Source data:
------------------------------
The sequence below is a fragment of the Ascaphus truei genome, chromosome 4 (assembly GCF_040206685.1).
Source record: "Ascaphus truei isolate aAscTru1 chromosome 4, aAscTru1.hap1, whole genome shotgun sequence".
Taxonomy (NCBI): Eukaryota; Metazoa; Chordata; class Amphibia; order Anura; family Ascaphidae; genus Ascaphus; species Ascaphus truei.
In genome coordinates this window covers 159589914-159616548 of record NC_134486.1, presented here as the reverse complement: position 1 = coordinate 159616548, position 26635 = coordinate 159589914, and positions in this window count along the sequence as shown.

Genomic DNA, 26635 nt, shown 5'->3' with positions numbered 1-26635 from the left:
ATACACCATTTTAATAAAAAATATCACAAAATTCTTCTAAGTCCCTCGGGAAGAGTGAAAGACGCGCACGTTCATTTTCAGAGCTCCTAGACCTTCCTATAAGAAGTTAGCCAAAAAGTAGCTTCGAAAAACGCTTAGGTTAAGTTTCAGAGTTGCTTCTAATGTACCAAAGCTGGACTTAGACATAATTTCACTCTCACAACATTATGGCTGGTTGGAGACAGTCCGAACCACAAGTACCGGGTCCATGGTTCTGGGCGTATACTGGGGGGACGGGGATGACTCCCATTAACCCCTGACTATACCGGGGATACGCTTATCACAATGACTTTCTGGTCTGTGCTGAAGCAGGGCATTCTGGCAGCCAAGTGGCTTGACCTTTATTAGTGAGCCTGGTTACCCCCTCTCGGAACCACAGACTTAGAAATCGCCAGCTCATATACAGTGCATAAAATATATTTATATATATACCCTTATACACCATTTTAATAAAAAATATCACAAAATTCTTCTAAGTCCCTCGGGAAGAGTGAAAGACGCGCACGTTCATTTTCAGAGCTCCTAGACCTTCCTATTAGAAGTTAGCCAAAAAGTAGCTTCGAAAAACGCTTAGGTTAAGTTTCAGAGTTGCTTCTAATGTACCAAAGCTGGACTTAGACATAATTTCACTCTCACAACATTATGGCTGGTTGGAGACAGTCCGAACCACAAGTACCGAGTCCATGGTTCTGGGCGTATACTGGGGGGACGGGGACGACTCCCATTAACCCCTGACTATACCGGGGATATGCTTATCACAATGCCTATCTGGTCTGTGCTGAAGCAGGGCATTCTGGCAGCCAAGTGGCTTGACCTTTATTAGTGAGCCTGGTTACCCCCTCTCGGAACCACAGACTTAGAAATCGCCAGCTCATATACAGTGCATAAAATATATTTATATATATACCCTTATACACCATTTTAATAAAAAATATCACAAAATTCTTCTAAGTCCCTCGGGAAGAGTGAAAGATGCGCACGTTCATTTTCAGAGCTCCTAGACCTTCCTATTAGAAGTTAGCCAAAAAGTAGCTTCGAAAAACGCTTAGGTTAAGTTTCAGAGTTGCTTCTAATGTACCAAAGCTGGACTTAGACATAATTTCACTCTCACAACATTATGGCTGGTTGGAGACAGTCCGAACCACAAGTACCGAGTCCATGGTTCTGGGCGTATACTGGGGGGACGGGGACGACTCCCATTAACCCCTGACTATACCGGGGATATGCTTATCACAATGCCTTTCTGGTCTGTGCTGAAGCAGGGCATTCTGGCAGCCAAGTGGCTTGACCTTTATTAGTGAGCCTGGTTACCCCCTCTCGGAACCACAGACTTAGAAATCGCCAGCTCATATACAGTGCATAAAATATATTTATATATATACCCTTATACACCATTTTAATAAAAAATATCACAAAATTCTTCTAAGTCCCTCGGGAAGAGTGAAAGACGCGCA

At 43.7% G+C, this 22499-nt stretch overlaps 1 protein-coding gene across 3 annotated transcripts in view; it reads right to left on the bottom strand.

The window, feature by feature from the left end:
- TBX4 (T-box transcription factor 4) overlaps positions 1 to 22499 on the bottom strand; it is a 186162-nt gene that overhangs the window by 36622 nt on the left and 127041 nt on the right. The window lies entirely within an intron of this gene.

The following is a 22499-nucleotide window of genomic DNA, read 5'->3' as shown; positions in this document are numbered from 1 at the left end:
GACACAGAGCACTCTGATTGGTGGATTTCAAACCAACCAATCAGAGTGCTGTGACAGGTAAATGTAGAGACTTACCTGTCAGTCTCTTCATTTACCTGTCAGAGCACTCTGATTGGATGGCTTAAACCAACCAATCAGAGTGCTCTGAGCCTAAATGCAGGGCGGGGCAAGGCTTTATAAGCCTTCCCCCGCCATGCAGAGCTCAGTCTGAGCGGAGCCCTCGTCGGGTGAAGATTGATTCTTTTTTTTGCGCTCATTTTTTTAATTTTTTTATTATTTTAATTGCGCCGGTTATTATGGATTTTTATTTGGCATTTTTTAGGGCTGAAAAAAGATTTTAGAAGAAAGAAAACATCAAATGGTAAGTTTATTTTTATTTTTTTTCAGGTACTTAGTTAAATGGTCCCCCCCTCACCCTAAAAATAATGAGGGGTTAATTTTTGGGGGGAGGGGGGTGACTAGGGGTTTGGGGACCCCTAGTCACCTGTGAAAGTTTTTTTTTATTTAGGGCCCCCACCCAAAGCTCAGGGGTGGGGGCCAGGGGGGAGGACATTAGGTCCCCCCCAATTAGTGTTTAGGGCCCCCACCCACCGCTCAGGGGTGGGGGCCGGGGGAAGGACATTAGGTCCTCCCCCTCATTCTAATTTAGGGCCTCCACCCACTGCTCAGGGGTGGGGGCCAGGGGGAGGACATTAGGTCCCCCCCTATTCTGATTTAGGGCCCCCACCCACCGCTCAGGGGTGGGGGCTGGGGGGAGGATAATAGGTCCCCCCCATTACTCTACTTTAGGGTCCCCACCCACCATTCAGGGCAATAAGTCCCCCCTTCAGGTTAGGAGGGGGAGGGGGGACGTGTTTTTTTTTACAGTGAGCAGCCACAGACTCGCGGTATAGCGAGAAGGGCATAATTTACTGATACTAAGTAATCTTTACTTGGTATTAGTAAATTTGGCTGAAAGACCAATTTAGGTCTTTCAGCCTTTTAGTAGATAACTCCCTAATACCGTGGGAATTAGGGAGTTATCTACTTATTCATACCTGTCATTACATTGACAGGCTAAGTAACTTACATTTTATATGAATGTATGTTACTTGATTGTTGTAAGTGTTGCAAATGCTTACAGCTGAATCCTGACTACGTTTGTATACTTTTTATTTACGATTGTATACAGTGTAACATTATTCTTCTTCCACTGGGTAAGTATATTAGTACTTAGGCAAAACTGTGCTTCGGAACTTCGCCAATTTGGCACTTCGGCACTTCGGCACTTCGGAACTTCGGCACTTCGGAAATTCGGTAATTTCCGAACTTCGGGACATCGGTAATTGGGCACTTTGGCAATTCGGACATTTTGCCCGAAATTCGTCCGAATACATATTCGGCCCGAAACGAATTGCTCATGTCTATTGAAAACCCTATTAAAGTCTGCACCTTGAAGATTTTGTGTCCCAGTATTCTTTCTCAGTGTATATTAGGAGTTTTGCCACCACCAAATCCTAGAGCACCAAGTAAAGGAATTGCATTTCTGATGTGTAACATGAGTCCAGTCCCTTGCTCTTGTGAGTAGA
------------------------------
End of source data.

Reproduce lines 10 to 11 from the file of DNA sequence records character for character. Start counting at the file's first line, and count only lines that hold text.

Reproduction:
The following is a 22499-nucleotide window of genomic DNA, read 5'->3' as shown; positions in this document are numbered from 1 at the left end:
GACACAGAGCACTCTGATTGGTGGATTTCAAACCAACCAATCAGAGTGCTGTGACAGGTAAATGTAGAGACTTACCTGTCAGTCTCTTCATTTACCTGTCAGAGCACTCTGATTGGATGGCTTAAACCAACCAATCAGAGTGCTCTGAGCCTAAATGCAGGGCGGGGCAAGGCTTTATAAGCCTTCCCCCGCCATGCAGAGCTCAGTCTGAGCGGAGCCCTCGTCGGGTGAAGATTGATTCTTTTTTTTGCGCTCATTTTTTTAATTTTTTTATTATTTTAATTGCGCCGGTTATTATGGATTTTTATTTGGCATTTTTTAGGGCTGAAAAAAGATTTTAGAAGAAAGAAAACATCAAATGGTAAGTTTATTTTTATTTTTTTTCAGGTACTTAGTTAAATGGTCCCCCCCTCACCCTAAAAATAATGAGGGGTTAATTTTTGGGGGGAGGGGGGTGACTAGGGGTTTGGGGACCCCTAGTCACCTGTGAAAGTTTTTTTTTATTTAGGGCCCCCACCCAAAGCTCAGGGGTGGGGGCCAGGGGGGAGGACATTAGGTCCCCCCCAATTAGTGTTTAGGGCCCCCACCCACCGCTCAGGGGTGGGGGCCGGGGGAAGGACATTAGGTCCTCCCCCTCATTCTAATTTAGGGCCTCCACCCACTGCTCAGGGGTGGGGGCCAGGGGGAGGACATTAGGTCCCCCCCTATTCTGATTTAGGGCCCCCACCCACCGCTCAGGGGTGGGGGCTGGGGGGAGGATAATAGGTCCCCCCCATTACTCTACTTTAGGGTCCCCACCCACCATTCAGGGCAATAAGTCCCCCCTTCAGGTTAGGAGGGGGAGGGGGGACGTGTTTTTTTTTACAGTGAGCAGCCACAGACTCGCGGTATAGCGAGAAGGGCATAATTTACTGATACTAAGTAATCTTTACTTGGTATTAGTAAATTTGGCTGAAAGACCAATTTAGGTCTTTCAGCCTTTTAGTAGATAACTCCCTAATACCGTGGGAATTAGGGAGTTATCTACTTATTCATACCTGTCATTACATTGACAGGCTAAGTAACTTACATTTTATATGAATGTATGTTACTTGATTGTTGTAAGTGTTGCAAATGCTTACAGCTGAATCCTGACTACGTTTGTATACTTTTTATTTACGATTGTATACAGTGTAACATTATTCTTCTTCCACTGGGTAAGTATATTAGTACTTAGGCAAAACTGTGCTTCGGAACTTCGCCAATTTGGCACTTCGGCACTTCGGCACTTCGGAACTTCGGCACTTCGGAAATTCGGTAATTTCCGAACTTCGGGACATCGGTAATTGGGCACTTTGGCAATTCGGACATTTTGCCCGAAATTCGTCCGAATACATATTCGGCCCGAAACGAATTGCTCATGTCTATTGAAAACCCTATTAAAGTCTGCACCTTGAAGATTTTGTGTCCCAGTATTCTTTCTCAGTGTATATTAGGAGTTTTGCCACCACCAAATCCTAGAGCACCAAGTAAAGGAATTGCATTTCTGATGTGTAACATGAGTCCAGTCCCTTGCTCTTGTGAGTAGA